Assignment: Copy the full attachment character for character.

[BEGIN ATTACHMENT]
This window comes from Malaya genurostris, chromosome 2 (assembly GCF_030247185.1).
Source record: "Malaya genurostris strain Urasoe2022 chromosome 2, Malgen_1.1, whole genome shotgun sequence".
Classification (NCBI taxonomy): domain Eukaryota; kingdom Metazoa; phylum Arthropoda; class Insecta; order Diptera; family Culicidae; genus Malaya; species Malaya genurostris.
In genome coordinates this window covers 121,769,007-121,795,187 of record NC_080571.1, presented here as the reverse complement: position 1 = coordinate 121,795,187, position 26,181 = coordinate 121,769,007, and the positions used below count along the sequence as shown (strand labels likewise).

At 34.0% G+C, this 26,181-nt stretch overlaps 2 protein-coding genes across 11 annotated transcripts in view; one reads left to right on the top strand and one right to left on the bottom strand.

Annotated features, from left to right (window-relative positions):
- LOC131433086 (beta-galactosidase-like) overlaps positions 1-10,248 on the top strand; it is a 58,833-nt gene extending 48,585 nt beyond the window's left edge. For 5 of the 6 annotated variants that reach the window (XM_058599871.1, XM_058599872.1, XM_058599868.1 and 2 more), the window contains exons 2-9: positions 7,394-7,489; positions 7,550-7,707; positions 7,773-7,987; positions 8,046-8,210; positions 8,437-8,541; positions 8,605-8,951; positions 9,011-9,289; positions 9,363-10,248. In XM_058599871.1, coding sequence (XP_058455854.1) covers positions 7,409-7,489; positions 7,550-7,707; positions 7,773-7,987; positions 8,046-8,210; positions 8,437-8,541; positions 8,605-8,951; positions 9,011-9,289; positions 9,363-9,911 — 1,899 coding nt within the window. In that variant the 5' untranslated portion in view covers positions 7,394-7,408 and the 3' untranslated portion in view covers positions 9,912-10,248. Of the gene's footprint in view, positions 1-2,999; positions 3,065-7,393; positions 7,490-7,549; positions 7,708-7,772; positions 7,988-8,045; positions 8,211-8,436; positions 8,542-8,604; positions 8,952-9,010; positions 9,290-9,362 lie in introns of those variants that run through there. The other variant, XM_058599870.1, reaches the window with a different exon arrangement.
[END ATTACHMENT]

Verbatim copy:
This window comes from Malaya genurostris, chromosome 2 (assembly GCF_030247185.1).
Source record: "Malaya genurostris strain Urasoe2022 chromosome 2, Malgen_1.1, whole genome shotgun sequence".
Classification (NCBI taxonomy): domain Eukaryota; kingdom Metazoa; phylum Arthropoda; class Insecta; order Diptera; family Culicidae; genus Malaya; species Malaya genurostris.
In genome coordinates this window covers 121,769,007-121,795,187 of record NC_080571.1, presented here as the reverse complement: position 1 = coordinate 121,795,187, position 26,181 = coordinate 121,769,007, and the positions used below count along the sequence as shown (strand labels likewise).

At 34.0% G+C, this 26,181-nt stretch overlaps 2 protein-coding genes across 11 annotated transcripts in view; one reads left to right on the top strand and one right to left on the bottom strand.

Annotated features, from left to right (window-relative positions):
- LOC131433086 (beta-galactosidase-like) overlaps positions 1-10,248 on the top strand; it is a 58,833-nt gene extending 48,585 nt beyond the window's left edge. For 5 of the 6 annotated variants that reach the window (XM_058599871.1, XM_058599872.1, XM_058599868.1 and 2 more), the window contains exons 2-9: positions 7,394-7,489; positions 7,550-7,707; positions 7,773-7,987; positions 8,046-8,210; positions 8,437-8,541; positions 8,605-8,951; positions 9,011-9,289; positions 9,363-10,248. In XM_058599871.1, coding sequence (XP_058455854.1) covers positions 7,409-7,489; positions 7,550-7,707; positions 7,773-7,987; positions 8,046-8,210; positions 8,437-8,541; positions 8,605-8,951; positions 9,011-9,289; positions 9,363-9,911 — 1,899 coding nt within the window. In that variant the 5' untranslated portion in view covers positions 7,394-7,408 and the 3' untranslated portion in view covers positions 9,912-10,248. Of the gene's footprint in view, positions 1-2,999; positions 3,065-7,393; positions 7,490-7,549; positions 7,708-7,772; positions 7,988-8,045; positions 8,211-8,436; positions 8,542-8,604; positions 8,952-9,010; positions 9,290-9,362 lie in introns of those variants that run through there. The other variant, XM_058599870.1, reaches the window with a different exon arrangement.